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Why Has Participatory Budgeting Adoption Declined in Brazil?

Carla de Paiva Bezerra & Murilo de Oliveira Junqueira 

Abstract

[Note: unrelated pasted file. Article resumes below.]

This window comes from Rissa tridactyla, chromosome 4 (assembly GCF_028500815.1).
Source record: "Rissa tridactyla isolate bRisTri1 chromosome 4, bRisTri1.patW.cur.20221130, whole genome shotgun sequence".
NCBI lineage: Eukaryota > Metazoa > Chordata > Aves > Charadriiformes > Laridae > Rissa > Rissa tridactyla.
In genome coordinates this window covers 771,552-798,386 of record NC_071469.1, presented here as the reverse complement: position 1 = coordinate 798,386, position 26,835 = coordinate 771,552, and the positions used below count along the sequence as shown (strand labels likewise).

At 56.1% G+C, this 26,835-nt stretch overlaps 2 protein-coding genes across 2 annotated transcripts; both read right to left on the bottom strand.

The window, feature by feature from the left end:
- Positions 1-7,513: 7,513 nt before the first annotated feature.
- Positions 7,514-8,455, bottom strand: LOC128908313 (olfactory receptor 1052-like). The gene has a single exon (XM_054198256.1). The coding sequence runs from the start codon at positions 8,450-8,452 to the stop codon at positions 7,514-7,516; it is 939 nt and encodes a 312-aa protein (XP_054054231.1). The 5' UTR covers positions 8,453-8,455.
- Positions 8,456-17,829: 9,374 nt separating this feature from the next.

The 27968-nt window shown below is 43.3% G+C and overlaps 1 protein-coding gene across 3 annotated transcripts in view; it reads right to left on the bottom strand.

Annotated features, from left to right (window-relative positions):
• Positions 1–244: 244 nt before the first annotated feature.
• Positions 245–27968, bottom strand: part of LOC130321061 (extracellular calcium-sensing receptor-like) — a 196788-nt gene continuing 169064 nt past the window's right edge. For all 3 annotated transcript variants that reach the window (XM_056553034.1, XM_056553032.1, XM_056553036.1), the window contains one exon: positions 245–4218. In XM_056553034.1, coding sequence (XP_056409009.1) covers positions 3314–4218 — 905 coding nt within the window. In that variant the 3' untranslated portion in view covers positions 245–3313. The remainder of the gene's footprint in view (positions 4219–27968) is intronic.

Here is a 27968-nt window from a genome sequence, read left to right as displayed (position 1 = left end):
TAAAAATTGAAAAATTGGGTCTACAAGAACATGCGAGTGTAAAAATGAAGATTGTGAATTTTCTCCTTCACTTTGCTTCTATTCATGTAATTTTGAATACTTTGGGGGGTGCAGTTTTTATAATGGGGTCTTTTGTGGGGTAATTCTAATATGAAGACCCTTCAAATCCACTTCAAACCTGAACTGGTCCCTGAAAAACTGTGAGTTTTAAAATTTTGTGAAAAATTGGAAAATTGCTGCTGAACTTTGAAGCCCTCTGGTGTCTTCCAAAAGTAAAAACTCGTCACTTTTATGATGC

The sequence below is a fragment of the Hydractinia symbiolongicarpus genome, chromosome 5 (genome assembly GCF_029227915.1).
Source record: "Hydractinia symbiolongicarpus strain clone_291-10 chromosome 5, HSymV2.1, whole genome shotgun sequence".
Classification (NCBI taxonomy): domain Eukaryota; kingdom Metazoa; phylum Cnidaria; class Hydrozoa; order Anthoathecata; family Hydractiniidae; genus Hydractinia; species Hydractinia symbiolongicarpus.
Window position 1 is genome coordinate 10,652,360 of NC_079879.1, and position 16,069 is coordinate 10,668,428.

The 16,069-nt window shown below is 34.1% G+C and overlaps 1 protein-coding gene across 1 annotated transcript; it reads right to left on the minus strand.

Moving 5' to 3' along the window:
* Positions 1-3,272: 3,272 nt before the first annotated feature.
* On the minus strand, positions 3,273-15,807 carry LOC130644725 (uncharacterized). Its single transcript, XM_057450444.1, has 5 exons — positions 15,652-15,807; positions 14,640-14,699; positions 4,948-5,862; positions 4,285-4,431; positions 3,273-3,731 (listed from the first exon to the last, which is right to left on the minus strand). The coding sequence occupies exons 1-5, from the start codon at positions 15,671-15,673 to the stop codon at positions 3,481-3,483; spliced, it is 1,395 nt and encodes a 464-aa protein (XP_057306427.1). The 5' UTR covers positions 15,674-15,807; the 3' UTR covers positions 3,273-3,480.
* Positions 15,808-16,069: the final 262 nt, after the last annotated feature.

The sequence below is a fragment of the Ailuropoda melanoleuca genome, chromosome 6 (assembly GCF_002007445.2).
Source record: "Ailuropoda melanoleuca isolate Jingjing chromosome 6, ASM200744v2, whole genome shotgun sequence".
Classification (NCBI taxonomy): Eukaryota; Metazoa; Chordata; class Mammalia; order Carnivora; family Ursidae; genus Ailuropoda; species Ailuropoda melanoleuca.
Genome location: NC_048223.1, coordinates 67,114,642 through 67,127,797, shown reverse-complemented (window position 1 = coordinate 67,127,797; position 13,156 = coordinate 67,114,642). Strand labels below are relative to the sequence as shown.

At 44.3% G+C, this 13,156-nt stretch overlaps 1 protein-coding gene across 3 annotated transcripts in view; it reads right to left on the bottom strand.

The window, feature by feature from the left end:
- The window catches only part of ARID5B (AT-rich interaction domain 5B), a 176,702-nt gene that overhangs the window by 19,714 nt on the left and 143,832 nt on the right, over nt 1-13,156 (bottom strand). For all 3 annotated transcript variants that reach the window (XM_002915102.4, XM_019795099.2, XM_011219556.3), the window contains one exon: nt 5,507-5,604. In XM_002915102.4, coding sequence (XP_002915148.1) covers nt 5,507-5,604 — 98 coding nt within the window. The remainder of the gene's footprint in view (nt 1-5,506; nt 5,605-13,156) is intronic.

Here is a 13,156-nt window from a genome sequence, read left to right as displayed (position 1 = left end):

Participatory Budgeting (PB) is a policy innovation that originated in Brazil and is recognized worldwide by scholars and international organizations as an effective policy tool for directly involving the population in decisions about the local budget. Its diffusion in Brazil was strongly stimulated by the Workers' Party (Partido dos Trabalhadores - PT), as a showcase of the "Petista Way of Governing". However, when the Party took the Federal Office, it abandoned PB as its main participatory policy priority. The motivation for such drastic change in policy preference remains unexplained, by both scholars and the Party itself. To understand the reasons for it, we present an original hypothesis, based on party adaptation to increasing fiscal and budgetary rigidity. To test this hypothesis, we use a mixed-methods approach, with qualitative data, such as interviews and newspapers content analysis, and quantitative panel-data analysis: the correlation between the state of public finances and the local PB adoption probability. Our results show that the most significant factors for explaining PB adoption by a municipality are: having the PT as incumbent, a bigger population and a higher budget per capita. The factors that stood out to explain PB continuity are: politicaladministrative continuity and a higher investment rate. 

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